Who travelled with you to inaccessible areas to find the settlements of nomadic communities?

For two years I worked alone and then another woman joined me. Presently, we are a team of 27 working for their welfare. 

Were the nomads convinced about your good intentions and how was their attitude towards you when you first approached them?

It was very difficult convincing them. Nomads are a close-knit community and do not welcome outsiders. Not only are they suspicious, they dislike disclosing or providing information about their community. Many times I had to sit for hours because the head of the community and other leaders would be away. Others would simply refuse to speak to me for fear of divulging any details, fearing I was from the police department.

Several visits later, I took application forms for them. I would fill them and then take them along to the village panchayats to submit those forms for registration. Gradually, they began trusting me. It was a year and numerous obstacles later that people from other neighbouring settlements also began approaching me. That is how work expanded and they began getting voter ID cards.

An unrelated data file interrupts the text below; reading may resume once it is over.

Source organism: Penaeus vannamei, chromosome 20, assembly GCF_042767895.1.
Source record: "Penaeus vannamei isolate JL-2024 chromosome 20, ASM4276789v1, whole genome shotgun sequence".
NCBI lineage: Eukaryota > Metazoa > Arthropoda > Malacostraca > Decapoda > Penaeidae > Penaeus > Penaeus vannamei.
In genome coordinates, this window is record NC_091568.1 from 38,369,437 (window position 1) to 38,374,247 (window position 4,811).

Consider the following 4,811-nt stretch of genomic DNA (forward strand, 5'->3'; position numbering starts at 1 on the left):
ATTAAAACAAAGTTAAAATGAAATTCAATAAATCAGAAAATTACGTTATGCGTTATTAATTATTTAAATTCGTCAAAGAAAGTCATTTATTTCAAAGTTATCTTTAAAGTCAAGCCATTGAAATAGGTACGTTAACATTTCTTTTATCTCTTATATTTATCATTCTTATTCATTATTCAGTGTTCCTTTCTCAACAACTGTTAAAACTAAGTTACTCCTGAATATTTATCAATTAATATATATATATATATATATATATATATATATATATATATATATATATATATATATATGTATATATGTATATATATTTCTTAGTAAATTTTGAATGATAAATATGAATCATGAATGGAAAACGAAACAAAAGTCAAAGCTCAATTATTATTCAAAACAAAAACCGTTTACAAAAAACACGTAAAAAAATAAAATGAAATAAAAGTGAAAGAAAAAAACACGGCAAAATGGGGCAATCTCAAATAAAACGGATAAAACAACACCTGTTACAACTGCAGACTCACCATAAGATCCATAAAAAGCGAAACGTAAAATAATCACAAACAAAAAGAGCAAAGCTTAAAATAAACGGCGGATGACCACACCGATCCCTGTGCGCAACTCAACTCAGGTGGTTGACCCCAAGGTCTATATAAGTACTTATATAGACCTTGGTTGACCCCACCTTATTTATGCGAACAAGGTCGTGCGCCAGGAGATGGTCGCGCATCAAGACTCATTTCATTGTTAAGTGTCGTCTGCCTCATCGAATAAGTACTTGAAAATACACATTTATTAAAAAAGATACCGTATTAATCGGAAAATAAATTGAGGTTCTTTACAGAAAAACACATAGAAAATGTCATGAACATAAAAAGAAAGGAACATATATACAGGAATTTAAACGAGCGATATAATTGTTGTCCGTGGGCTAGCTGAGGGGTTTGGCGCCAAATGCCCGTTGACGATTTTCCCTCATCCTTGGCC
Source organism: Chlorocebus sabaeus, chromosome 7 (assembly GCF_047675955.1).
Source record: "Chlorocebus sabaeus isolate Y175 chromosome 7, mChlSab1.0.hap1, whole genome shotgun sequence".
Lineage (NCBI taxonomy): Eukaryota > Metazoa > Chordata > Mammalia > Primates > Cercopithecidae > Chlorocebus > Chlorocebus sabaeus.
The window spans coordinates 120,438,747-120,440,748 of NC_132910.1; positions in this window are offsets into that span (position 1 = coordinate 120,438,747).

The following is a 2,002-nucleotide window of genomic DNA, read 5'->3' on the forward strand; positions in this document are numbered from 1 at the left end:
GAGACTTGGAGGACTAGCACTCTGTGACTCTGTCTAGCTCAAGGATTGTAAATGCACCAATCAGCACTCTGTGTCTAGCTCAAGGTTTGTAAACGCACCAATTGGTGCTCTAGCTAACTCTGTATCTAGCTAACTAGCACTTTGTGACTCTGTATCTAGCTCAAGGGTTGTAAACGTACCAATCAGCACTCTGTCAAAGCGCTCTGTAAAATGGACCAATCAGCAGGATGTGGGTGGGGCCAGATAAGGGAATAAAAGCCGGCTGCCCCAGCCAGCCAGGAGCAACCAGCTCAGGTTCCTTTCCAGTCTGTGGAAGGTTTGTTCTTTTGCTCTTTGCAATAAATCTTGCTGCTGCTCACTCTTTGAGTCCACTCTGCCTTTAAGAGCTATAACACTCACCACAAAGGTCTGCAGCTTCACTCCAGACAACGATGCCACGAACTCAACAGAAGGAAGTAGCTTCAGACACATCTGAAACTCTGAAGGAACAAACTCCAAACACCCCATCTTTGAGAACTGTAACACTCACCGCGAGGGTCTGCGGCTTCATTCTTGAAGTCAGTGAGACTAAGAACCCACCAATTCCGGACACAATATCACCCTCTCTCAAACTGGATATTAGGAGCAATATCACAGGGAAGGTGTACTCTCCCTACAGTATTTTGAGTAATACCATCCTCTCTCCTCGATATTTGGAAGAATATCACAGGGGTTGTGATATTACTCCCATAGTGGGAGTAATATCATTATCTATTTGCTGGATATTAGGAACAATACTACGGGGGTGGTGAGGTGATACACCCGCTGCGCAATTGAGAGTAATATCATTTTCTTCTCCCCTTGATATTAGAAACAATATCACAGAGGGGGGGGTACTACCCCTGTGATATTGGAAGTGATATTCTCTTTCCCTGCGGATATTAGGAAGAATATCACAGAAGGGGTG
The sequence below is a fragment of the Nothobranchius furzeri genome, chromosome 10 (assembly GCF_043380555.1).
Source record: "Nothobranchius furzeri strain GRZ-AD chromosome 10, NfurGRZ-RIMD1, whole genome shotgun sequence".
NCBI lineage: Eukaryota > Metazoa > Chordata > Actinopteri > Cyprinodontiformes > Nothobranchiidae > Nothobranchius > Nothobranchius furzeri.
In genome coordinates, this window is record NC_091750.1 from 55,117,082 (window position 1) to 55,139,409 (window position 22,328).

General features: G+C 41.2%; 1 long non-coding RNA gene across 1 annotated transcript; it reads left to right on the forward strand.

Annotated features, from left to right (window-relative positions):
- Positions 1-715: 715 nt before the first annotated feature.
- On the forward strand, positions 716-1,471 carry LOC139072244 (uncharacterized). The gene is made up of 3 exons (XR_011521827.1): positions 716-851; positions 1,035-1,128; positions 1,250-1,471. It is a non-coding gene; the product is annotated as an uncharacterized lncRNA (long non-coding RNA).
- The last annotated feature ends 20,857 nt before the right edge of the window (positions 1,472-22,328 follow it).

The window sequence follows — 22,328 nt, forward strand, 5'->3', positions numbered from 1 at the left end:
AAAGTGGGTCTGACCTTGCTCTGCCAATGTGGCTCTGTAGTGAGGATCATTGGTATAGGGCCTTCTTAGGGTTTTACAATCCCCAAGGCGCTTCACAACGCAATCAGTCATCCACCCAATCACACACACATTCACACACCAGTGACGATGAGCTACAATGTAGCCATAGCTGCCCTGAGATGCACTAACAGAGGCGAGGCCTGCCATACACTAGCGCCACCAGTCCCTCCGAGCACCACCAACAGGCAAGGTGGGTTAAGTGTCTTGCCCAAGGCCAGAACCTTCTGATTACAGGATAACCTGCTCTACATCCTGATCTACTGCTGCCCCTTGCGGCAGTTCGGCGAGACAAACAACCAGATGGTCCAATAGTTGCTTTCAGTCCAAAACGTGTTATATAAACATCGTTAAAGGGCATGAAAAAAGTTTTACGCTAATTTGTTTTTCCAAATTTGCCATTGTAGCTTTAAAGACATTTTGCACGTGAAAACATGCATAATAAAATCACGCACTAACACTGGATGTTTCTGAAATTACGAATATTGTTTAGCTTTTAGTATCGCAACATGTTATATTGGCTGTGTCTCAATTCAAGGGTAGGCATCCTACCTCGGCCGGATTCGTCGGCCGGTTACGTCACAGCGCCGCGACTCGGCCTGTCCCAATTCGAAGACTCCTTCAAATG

How do men treat the women of these communities?

We are focusing a great deal on the women from one of the nomadic tribes, the Saraniya community. Women belonging to this community were traditionally supposed to ‘entertain’ the feuding warlords in Gujarat and Rajasthan. They danced, sang and provided sexual pleasure for their employers.

For the last 70 years, young girls have been put in flesh trade and due to acute poverty even parents force their daughters into prostitution. We are trying to bring an end to this humiliating practice and are working towards creating alternative employments such as teaching embroidery and animal husbandry to the women.

Recently, with the help of government authorities and some NGOs, a mass wedding was organised in Banaskantha district of Gujarat. There is huge water crisis in the region and we are getting irrigation facilities and roads constructed. My mission is to see that the tribes join the mainstream.